There were immediate complaints in online forums that the service was violating the sacred arm’s-length relationship between reviewer and author. But there were also orders, a lot of them. Before he knew it, he was taking in $28,000 a month.
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Untrustworthy Amazon Reviews vs. Fake Amazon Reviews

But there is some new evidence suggesting that Amazon’s customer reviewers–particularly the top 1,000 reviewers–do not always make independent decisions about which books and other products they write about. According to a new Cornell study that we previewed last week, the reviewers in many cases acknowledge that in order to maintain their high rankings and continue to receive free products (one of the perks of being a top reviewer), they have to make surprisingly calculated decisions about what to review and what to say about those products.
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My own theory on customer reviews are.....people will not normally post positive reviews if the product is satisfactory....unless I'm a net-posting addict. (there may be many such people)
If the product lives up to expectations, why post anything ? If the product is unsatisfactory, I may post something, because I'm pissed off.
(sorry, a little off topic)
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In a way, many of the more popular "accepted" award ceremonies.....say, around the Hollywood entertainment theme, are actually Hollywood patting itself on it's own back.
I find it very hard to watch these ceremonies. I never do, even though I am in the industry.

I could brag that I have an Emmy (I was part of a group that received one). I have the certificate somewhere in storage, unframed.
Another vanity award scam.......

There are too many vanity awards to list them all, but I posted this one because of 2 reasons.....

1) It's metaphysical new-age stuff. Yes, there's awards for.....

  • Aroma Products – Products intended to uplift the spirit through scent, including incense, aromatherapy, candles, essential oils, etc.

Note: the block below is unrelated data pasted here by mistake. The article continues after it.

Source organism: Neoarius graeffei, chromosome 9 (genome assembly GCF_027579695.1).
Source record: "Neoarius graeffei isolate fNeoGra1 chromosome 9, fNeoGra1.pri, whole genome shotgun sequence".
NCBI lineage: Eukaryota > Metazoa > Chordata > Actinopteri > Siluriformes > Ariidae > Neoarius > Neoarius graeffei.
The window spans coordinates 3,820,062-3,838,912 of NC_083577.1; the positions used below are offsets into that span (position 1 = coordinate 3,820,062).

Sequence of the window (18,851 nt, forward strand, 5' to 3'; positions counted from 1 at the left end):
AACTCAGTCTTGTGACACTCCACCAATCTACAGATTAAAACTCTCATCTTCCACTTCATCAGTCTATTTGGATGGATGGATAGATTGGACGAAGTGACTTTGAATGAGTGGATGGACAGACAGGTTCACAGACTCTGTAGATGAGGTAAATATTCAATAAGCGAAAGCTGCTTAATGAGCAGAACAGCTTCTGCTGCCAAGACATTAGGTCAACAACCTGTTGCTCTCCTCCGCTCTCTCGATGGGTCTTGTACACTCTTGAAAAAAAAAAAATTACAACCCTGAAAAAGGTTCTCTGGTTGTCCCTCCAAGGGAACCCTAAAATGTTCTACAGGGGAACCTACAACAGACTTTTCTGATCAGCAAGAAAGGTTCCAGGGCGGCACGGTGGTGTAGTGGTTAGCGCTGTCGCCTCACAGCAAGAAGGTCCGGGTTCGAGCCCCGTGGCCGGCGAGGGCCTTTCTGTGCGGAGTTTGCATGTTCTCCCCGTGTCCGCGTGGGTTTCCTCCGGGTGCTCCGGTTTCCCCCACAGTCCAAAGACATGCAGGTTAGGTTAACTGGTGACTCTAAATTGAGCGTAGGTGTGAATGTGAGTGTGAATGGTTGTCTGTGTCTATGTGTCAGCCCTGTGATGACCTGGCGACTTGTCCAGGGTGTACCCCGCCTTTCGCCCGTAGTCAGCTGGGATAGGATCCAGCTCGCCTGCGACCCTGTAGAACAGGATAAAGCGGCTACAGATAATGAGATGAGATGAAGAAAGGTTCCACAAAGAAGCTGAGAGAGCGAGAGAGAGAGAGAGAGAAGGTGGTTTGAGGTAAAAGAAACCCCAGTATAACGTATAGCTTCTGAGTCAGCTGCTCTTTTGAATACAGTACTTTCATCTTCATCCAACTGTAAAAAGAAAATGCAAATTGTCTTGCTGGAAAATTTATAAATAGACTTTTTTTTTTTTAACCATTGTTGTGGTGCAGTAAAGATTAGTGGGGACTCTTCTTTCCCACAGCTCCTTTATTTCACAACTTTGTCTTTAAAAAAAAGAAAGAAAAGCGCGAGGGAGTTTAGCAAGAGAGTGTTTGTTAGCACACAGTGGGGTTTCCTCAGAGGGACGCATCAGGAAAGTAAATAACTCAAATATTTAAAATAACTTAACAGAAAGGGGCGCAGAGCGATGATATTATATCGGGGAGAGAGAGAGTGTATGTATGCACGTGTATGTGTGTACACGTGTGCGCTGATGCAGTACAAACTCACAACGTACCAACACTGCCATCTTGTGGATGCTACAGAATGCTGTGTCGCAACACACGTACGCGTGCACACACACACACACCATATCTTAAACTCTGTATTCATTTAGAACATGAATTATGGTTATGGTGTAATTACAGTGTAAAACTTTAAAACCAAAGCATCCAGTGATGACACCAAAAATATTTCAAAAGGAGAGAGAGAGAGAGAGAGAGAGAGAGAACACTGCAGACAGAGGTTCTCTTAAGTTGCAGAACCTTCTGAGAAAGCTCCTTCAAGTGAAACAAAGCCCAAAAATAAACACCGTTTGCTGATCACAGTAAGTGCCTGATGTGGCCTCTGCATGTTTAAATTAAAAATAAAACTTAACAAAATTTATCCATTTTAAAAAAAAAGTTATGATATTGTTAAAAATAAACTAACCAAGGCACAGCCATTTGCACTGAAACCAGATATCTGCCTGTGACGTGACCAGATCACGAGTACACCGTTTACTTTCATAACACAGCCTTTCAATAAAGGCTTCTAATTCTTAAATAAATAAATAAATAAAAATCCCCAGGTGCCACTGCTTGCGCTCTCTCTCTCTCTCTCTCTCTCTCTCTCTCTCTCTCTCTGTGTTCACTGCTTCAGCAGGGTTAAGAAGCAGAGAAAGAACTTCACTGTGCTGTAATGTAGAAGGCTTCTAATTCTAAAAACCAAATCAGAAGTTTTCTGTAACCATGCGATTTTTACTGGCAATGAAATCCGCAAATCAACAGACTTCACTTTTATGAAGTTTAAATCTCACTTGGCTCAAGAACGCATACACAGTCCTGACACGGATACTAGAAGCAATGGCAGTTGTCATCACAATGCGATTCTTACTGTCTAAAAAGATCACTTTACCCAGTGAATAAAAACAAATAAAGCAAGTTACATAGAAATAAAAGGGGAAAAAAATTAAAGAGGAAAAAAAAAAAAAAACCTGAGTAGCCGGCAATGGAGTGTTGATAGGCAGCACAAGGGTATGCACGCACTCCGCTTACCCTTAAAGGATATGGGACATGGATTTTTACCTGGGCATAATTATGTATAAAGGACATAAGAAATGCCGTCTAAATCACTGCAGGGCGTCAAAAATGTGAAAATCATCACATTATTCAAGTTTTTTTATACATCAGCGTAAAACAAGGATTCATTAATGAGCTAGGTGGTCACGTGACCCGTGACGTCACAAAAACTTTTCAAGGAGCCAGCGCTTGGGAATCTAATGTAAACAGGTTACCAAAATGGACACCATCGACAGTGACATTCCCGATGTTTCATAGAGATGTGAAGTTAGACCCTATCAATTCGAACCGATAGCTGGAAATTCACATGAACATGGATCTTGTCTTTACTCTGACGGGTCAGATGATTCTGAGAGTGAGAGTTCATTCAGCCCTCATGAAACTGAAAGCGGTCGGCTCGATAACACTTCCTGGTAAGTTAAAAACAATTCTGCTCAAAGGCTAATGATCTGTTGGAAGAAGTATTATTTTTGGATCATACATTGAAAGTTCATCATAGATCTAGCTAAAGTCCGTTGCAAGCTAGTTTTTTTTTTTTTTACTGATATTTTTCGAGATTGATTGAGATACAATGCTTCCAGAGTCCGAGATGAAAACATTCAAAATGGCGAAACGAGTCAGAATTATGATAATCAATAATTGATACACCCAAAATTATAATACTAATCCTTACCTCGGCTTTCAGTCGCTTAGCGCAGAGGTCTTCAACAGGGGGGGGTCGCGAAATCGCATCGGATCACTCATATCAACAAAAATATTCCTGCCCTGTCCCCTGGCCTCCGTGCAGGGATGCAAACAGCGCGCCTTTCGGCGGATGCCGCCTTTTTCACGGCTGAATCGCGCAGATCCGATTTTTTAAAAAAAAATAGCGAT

• Clothing / Textile Products – Products composed of tiestiles, such as clothing, wall hangings, etc.
  • Divination Products – Products intended for divination of meditation, such as Tarot decks and books, runes, oracles, pendulums, dowsing, numerology, games, ect.
  • Home and Décor Products – Products suitable for home or garden decoration, shuc as statues, figurines, chimes, etc
  • Inspirational Products – Products intended to engage the mind or the inspire and uplift the buyer, such as charms, greeting cards, posters, self-help, etc.
  • Personal Products – Products intended to engage the body, such as healing, massage, yoga materials, stones, crystals, etc.
  • Video/DVD/CD Products – Products in a media format, such as DVD, spoken-word CD, video, multimedia, etc.
  • General Products – Any product not otherwise specified.
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(lol...."Any product not otherwise specified.")

2) The author of the book I'm reading won 2 of their awards....... She won "Book of the Year" and "Best Alternative Science Book"

I could crack several jokes, but some people take this stuff very seriously, so I will not mock it any more than I have.
Perhaps if I get a good paycheck this month, I can pay the fees, submit something for next year, and display my award.
Catch is......

  • Winners and finalists must either be present at the Awards Banquet or have a representative designated by them to appear on their behalf to receive their award.
  • Awards must be collected at the show. They will not be shipped. (Exception: Duplicate award statues can be purchased from COVR and will be shipped for a fee.)
Content from External Source I need to travel, and purchase an awards banquet ticket too.